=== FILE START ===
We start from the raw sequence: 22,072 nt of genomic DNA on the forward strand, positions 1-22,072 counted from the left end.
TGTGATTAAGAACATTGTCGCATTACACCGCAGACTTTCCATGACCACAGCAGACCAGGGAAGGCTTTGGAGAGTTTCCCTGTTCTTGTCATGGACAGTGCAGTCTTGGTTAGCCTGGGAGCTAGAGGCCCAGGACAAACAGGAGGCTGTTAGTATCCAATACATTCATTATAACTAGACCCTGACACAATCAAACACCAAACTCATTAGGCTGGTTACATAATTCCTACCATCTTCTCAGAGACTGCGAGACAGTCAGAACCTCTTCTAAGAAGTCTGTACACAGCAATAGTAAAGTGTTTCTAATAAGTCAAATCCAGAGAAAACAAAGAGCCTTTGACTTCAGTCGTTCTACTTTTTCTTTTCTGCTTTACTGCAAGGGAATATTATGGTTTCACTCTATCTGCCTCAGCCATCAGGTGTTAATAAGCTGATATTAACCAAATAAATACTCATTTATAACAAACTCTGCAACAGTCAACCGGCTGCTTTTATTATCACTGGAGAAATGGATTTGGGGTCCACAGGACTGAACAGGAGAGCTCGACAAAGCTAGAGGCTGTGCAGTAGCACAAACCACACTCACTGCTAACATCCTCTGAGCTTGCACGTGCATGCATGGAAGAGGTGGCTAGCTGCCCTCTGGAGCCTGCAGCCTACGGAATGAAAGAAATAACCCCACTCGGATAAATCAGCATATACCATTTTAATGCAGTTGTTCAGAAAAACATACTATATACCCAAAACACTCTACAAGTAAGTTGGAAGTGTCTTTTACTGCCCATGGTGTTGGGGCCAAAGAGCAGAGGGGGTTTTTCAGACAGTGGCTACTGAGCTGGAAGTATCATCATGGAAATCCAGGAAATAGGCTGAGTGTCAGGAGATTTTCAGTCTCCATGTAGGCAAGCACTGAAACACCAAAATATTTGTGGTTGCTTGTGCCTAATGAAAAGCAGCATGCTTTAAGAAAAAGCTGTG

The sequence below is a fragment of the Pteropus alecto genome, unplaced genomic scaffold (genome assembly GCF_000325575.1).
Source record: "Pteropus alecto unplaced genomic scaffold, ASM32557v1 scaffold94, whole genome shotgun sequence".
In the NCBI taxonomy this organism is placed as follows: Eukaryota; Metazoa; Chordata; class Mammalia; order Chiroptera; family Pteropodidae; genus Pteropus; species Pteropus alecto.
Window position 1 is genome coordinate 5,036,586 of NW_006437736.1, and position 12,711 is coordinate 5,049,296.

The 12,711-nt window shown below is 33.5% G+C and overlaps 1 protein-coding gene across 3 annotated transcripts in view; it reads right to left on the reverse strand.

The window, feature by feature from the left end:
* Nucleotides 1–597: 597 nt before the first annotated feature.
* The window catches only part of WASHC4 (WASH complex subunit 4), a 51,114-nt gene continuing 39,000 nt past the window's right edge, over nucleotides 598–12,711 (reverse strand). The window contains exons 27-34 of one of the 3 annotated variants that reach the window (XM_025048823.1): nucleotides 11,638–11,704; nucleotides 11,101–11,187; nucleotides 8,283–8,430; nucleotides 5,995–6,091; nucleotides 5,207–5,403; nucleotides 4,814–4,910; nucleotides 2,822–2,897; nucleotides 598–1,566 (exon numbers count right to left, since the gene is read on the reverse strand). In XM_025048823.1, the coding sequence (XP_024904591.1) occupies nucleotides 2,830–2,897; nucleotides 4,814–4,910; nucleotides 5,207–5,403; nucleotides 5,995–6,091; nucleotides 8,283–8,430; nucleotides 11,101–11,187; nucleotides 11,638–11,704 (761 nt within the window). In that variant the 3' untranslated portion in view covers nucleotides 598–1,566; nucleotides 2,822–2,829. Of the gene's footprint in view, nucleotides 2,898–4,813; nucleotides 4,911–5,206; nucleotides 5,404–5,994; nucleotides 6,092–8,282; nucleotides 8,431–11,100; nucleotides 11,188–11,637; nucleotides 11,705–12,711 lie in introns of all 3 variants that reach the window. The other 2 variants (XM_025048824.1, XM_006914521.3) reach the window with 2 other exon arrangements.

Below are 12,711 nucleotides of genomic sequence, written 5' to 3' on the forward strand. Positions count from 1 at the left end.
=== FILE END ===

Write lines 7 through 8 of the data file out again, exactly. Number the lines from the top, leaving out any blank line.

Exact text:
The 12,711-nt window shown below is 33.5% G+C and overlaps 1 protein-coding gene across 3 annotated transcripts in view; it reads right to left on the reverse strand.

The window, feature by feature from the left end: